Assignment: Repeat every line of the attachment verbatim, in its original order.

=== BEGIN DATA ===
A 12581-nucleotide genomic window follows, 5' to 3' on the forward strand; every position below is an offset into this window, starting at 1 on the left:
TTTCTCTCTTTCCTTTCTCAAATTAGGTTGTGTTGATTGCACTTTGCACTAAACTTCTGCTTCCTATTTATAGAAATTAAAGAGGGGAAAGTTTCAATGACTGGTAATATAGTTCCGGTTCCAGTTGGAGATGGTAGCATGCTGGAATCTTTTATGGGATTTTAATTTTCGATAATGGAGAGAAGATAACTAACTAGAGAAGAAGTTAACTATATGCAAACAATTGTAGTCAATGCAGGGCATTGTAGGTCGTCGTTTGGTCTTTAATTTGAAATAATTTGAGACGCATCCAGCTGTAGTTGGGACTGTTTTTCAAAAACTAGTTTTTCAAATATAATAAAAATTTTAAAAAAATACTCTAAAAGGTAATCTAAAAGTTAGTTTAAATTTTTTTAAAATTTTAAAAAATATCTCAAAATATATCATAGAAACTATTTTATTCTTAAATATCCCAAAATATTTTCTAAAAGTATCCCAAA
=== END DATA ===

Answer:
A 12581-nucleotide genomic window follows, 5' to 3' on the forward strand; every position below is an offset into this window, starting at 1 on the left:
TTTCTCTCTTTCCTTTCTCAAATTAGGTTGTGTTGATTGCACTTTGCACTAAACTTCTGCTTCCTATTTATAGAAATTAAAGAGGGGAAAGTTTCAATGACTGGTAATATAGTTCCGGTTCCAGTTGGAGATGGTAGCATGCTGGAATCTTTTATGGGATTTTAATTTTCGATAATGGAGAGAAGATAACTAACTAGAGAAGAAGTTAACTATATGCAAACAATTGTAGTCAATGCAGGGCATTGTAGGTCGTCGTTTGGTCTTTAATTTGAAATAATTTGAGACGCATCCAGCTGTAGTTGGGACTGTTTTTCAAAAACTAGTTTTTCAAATATAATAAAAATTTTAAAAAAATACTCTAAAAGGTAATCTAAAAGTTAGTTTAAATTTTTTTAAAATTTTAAAAAATATCTCAAAATATATCATAGAAACTATTTTATTCTTAAATATCCCAAAATATTTTCTAAAAGTATCCCAAA